Biofiltration in an aquaponic system using spinach (ipomea oleracea) cultivation on biochar
Ampulire, Samuel Brian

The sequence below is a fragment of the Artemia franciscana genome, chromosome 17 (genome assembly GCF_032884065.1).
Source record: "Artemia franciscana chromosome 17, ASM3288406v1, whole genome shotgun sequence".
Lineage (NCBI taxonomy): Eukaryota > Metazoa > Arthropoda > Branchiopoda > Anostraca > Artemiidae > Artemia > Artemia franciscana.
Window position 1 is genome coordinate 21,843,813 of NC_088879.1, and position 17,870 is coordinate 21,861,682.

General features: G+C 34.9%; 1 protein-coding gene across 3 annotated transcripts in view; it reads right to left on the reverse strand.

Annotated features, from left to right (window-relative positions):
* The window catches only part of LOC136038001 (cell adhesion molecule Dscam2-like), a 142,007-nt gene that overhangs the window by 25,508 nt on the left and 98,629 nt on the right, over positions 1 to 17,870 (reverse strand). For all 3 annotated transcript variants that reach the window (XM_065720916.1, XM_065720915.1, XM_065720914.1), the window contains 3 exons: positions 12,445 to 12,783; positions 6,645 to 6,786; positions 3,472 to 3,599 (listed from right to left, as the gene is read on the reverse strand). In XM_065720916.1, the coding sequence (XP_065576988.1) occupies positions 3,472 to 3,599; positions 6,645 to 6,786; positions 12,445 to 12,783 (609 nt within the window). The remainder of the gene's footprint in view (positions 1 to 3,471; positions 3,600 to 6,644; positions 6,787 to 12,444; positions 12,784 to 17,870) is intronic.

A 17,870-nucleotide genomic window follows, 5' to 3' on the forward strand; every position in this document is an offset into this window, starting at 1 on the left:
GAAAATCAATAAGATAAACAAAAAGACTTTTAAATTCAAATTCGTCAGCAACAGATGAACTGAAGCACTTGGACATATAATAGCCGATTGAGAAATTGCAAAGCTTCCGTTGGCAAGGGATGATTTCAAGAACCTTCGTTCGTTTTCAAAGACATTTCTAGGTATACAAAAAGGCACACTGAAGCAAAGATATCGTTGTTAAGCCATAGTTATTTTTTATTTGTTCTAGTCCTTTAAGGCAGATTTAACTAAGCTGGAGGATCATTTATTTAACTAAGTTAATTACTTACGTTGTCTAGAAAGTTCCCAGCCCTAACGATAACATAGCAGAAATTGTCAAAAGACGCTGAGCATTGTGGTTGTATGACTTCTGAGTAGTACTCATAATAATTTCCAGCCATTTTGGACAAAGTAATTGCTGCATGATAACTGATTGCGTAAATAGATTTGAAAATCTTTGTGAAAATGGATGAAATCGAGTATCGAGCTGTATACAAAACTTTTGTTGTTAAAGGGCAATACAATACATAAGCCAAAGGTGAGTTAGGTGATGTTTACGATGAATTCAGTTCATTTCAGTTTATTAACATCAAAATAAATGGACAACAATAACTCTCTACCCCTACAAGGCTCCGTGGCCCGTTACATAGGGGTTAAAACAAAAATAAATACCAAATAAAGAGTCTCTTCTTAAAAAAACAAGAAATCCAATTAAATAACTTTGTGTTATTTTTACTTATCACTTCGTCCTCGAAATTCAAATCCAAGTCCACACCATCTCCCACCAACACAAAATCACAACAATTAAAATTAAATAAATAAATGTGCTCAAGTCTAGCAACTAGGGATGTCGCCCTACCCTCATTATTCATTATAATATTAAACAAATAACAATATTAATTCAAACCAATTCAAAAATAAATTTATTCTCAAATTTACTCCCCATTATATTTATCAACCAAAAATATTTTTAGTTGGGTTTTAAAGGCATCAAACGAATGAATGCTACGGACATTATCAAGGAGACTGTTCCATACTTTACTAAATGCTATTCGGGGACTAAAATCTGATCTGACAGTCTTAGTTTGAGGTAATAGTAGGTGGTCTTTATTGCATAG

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The efficiency of biochar as a substrate in biofiltration in an aquaponic system was investigated. The study was carried out at RA Cell company in Kirinya- Bweyogerere and it involved the use of plants as biological filters for uptake of nutrients from the water and these were cultivated on both biochar and sawdust. Fish tanks of 40litres of water were stocked with 200 juveniles of African catfish (Clarias gariepinus) having an initial weight of 1g which were fed on commercial fish feed 3 times a day. Water from the fish tanks was channeled to the growing beds which composed of both biochar and sawdust as the growth substrate for spinach (Ipomea oleracea). Water quality parameters such as dissolved oxygen levels, total dissolved solids (TDS) and ammonia levels were assessed before biofiltration and after biofiltration in growing beds with biochar and saw dust during the study period. Biofiltration in growing beds with biochar as a growth substrate gave low levels of dissolved oxygen which were in the range of (2.9-3.8) mg/L and an average of (3.2±0.3) after biofiltration compared to biofiltration in growing beds with sawdust as a growth substrate which were in a range of (3.6-4.0)mg/L with an average of (3.8±0.1). The plant beds with biochar gave a low range of (200-325) ppm total dissolved solids with an average (264.5±39.6) after biofiltration compared to a range of (222-380) ppm and an average (312.1± 56.2) obtained after biofiltration in plant beds with sawdust as a growth substrate. The plant beds with biochar gave a very low range of ammonia levels (0.0-0.2) mg/L and an average of (0.09±0.1) after biofiltration compared to a range of (0.1-0.5) mg/L and an average of (0.2± 0.1) obtained after biofiltration in plant beds with sawdust as a growth substrate. This study suggests that biochar when used as a substrate in growing beds (biofilters) is efficient for biofiltration in aquaponics due to presence of nitrifying bacteria to convert toxic ammonia into nitrite (NO2-) followed by nitrate (NO3-) which are needed to support plant life. Therefore biofiltration with biochar as a growth substrate greatly reduces ammonia levels and total dissolved solids in fish tank effluents.